Do You Really Need Another Credit Card?

by Fox Symes on September 5, 2013

Credit cards can be plastic magic, relieving pent up pressure and stretching a lagging budget just that little bit further. The credit cauldron may overflow in the beginning, after all, you’ve signed up to borrow X amount of money, you’re in the all clear and the first payment sheet hasn’t come yet. You’ve handled the one well enough, keeping up with the onslaught of interest hikes and monthly charges; your bank trusts you now, offering extensions and new cards. More security? Why not, you think. Put down the pen or close the contract browser; while a second credit card will have a minute positive impact on your credit rating, and may allow you to splurge here and there at the moment, ask yourself, can you afford it in the long run? Paying off one credit card is difficult enough in the post-GFC environment, going back for a second round may tip you over the edge.

New Dates, More Paper

A second credit card means a whole new schedule of charges and payments. Suddenly, there are two or more due dates to worry about; while it may sound hard to confuse, people just like you commonly pay the wrong balance for opposite cards, creating repayment issues, late fees and credit headache.

Spend More, Pay More

The more you spend, the more interest you accrue over the time it takes you to pay it off. Not only will you have double the debt, you’ll also find yourself paying off hundreds to thousands of dollars in interest – Imagine what else you could do with that money.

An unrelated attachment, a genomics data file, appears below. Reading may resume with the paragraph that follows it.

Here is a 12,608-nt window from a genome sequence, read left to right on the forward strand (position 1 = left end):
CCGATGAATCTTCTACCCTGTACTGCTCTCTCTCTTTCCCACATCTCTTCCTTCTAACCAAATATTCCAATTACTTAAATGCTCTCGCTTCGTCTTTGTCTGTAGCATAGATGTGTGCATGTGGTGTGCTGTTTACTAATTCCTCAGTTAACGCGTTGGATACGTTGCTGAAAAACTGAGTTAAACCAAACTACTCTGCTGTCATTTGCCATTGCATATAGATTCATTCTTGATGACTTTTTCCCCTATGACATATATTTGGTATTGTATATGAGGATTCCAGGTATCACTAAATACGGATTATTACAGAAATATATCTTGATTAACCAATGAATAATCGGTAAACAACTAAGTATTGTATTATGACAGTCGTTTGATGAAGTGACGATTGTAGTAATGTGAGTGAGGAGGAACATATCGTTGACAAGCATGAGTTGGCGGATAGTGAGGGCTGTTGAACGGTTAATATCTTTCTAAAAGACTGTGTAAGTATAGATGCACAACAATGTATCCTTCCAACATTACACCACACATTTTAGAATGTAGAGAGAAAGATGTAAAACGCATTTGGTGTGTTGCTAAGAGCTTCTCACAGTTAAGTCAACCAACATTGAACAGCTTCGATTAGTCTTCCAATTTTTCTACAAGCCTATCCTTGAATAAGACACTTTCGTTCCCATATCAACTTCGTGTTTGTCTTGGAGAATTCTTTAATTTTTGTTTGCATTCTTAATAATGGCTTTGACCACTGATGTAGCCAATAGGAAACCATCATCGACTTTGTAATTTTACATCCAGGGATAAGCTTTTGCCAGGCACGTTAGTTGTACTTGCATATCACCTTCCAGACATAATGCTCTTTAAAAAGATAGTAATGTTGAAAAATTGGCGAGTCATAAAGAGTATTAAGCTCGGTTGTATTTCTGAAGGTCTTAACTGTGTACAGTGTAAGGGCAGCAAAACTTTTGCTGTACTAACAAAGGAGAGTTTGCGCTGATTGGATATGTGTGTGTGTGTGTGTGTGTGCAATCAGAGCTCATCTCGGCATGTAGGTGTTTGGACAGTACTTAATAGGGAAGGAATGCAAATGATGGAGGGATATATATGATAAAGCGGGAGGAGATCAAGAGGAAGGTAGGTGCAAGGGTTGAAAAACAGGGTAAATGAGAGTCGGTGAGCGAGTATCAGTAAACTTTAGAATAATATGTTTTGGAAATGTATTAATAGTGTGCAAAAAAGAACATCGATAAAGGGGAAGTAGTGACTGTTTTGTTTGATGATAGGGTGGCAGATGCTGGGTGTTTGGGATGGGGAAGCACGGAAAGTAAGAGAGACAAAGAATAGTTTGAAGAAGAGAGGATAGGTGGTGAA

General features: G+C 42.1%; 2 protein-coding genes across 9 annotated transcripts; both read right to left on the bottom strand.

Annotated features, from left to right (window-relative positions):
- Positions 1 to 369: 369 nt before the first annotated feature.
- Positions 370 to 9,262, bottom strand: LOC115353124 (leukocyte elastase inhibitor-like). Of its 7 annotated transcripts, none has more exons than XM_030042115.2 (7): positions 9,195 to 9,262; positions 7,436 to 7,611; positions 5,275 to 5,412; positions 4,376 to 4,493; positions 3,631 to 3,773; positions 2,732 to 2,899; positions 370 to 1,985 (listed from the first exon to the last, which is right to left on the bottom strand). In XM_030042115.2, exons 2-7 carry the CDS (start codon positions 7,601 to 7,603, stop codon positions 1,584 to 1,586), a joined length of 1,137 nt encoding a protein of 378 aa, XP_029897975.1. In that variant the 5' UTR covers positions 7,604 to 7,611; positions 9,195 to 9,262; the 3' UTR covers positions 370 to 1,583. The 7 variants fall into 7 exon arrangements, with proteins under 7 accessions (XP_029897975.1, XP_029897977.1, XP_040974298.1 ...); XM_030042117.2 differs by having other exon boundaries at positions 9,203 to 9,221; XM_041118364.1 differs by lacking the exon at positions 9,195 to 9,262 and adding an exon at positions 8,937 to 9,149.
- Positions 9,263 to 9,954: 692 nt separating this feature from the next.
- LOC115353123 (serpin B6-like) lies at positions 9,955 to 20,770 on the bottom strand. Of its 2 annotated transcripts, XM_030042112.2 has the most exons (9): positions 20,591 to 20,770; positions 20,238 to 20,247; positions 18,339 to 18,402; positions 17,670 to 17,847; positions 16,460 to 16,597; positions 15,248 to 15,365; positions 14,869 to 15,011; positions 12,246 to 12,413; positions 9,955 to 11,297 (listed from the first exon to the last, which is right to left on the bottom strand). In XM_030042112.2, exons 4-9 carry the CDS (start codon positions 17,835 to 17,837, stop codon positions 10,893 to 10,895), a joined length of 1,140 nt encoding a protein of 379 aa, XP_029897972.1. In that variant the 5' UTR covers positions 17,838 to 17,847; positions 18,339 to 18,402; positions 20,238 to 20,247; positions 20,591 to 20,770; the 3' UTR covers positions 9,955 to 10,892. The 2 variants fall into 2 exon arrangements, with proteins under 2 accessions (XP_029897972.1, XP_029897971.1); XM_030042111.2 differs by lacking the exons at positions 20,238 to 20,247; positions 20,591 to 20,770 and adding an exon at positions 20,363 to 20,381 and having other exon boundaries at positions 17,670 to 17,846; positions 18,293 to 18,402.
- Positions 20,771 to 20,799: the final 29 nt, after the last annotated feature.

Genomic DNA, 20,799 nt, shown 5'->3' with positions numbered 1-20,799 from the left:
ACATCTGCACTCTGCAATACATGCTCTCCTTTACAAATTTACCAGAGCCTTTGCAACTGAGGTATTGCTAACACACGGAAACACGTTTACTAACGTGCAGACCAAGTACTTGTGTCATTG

The Fragility of the Credit Report

Your credit report is essential to future major purchases; a positive history affords an investor more buying power in the housing market, pushes through home loans, finds it easier to be financed for a new car and continues to enjoy a good relationship with their banking institution. A second or third card invites chaos, encouraging you to spend more, whether you can afford it or not. Sky-rocketing expenses or spending sprees increase the chances of your credit rating dipping, as a second or third card signify you’re relying on borrowed money to live. Fall under the red line and you’ll soon discover what the relentless harrying of debt collectors and late night calls.

Paying the Bare Minimum

The repayment figure on your bill is not the recommended amount, but the minimum required to stay in the clear. Small payments like this chop the head of interest, without making a dent in the actual debt, luring card holders into a false sense of security. You can spend years paying off the very minimum and still owe your institution a sizable debt; by the time you pay a $2000 credit card back to nil, you’ve probably donated around $3000 in interest.
Remember, there is no such thing as free money. If you decide to go ahead and add another slip of plastic to your collection, research low interest cards and credit limit options honestly. Alternatively, it’s better to stick with cash – it’s yours, you’ve earned it and you don’t need to give it away for fear of a court summons if things go pear-shaped.

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